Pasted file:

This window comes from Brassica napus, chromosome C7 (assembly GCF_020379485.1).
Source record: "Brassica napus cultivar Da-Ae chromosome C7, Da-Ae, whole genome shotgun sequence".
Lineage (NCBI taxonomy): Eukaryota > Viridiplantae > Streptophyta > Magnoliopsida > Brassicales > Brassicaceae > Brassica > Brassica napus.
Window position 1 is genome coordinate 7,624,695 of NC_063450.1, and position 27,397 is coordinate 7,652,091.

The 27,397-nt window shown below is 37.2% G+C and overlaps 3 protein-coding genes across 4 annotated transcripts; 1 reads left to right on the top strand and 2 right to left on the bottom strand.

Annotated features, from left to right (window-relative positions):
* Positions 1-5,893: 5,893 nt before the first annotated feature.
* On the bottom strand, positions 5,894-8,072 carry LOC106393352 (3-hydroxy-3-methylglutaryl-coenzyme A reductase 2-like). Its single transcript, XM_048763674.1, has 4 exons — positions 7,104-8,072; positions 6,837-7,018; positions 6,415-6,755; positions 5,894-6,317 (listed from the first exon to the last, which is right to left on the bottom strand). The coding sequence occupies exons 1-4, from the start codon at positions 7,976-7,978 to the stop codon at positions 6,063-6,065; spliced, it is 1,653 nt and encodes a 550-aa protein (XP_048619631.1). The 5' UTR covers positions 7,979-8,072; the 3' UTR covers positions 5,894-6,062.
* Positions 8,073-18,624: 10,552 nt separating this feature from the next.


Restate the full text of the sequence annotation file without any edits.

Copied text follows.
This window comes from Brassica napus, chromosome C7 (assembly GCF_020379485.1).
Source record: "Brassica napus cultivar Da-Ae chromosome C7, Da-Ae, whole genome shotgun sequence".
Lineage (NCBI taxonomy): Eukaryota > Viridiplantae > Streptophyta > Magnoliopsida > Brassicales > Brassicaceae > Brassica > Brassica napus.
Window position 1 is genome coordinate 7,624,695 of NC_063450.1, and position 27,397 is coordinate 7,652,091.

The 27,397-nt window shown below is 37.2% G+C and overlaps 3 protein-coding genes across 4 annotated transcripts; 1 reads left to right on the top strand and 2 right to left on the bottom strand.

Annotated features, from left to right (window-relative positions):
* Positions 1-5,893: 5,893 nt before the first annotated feature.
* On the bottom strand, positions 5,894-8,072 carry LOC106393352 (3-hydroxy-3-methylglutaryl-coenzyme A reductase 2-like). Its single transcript, XM_048763674.1, has 4 exons — positions 7,104-8,072; positions 6,837-7,018; positions 6,415-6,755; positions 5,894-6,317 (listed from the first exon to the last, which is right to left on the bottom strand). The coding sequence occupies exons 1-4, from the start codon at positions 7,976-7,978 to the stop codon at positions 6,063-6,065; spliced, it is 1,653 nt and encodes a 550-aa protein (XP_048619631.1). The 5' UTR covers positions 7,979-8,072; the 3' UTR covers positions 5,894-6,062.
* Positions 8,073-18,624: 10,552 nt separating this feature from the next.